AS the horrific news of yesterday's mass murder in Cumbria begins to sink in, the inevitable question about gun laws is starting to be asked.

Police in Whitehaven, investigating the slaying of 12 people in the area, say that killer Derrick Bird was registered to hold firearms.

Little more has come out about the circumstances of how or why the taxi driver held a gun licence, but it begs the question about the criteria used to permit people to hold such deadly weapons.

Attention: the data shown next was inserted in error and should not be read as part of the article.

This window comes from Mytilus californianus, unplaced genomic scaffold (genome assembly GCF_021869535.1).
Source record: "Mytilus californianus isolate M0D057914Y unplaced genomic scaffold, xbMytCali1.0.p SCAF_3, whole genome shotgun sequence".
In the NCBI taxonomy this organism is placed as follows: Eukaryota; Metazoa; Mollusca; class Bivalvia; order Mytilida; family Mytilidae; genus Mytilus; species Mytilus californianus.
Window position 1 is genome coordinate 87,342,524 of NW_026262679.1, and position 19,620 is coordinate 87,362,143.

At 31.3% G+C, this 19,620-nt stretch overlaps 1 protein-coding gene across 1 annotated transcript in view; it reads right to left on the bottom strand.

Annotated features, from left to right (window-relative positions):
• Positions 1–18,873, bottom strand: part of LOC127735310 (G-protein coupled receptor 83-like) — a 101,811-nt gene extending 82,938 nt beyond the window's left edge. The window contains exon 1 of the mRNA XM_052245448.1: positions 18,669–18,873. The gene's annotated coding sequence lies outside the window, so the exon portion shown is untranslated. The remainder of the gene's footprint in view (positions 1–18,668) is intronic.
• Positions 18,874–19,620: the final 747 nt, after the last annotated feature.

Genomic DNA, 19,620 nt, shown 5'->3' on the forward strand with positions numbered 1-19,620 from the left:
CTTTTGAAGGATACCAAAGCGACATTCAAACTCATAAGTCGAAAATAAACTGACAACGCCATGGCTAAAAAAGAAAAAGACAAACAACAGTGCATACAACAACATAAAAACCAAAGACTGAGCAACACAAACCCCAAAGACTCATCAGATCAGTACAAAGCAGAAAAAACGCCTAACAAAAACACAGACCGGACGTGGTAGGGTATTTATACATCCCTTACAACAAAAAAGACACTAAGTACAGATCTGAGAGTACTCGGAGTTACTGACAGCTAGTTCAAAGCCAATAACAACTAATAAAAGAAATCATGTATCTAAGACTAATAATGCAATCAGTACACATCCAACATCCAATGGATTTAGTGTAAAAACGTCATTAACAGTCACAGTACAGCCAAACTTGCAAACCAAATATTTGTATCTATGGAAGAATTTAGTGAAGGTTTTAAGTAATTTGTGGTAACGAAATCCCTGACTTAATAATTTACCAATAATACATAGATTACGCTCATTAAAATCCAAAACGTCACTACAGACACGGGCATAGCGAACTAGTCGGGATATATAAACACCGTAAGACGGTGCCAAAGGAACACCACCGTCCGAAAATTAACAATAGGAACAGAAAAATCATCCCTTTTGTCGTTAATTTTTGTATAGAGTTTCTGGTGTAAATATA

The 1966 Firearms Act was strengthened in 1988 following the 1987 Hungerford massacre and it was toughened-up again in 1997 after Thomas Hamilton's killing spree at a school in Dunblane.

But is this latest killing spree - a rare event, it has to be said - justification enough to get even tougher?

Would an outright ban on all firearms be a workable law? Is it possible to legislate against a person like Derrick Bird, bearing in mind he was such a "lovely man" to many?

What is the answer?

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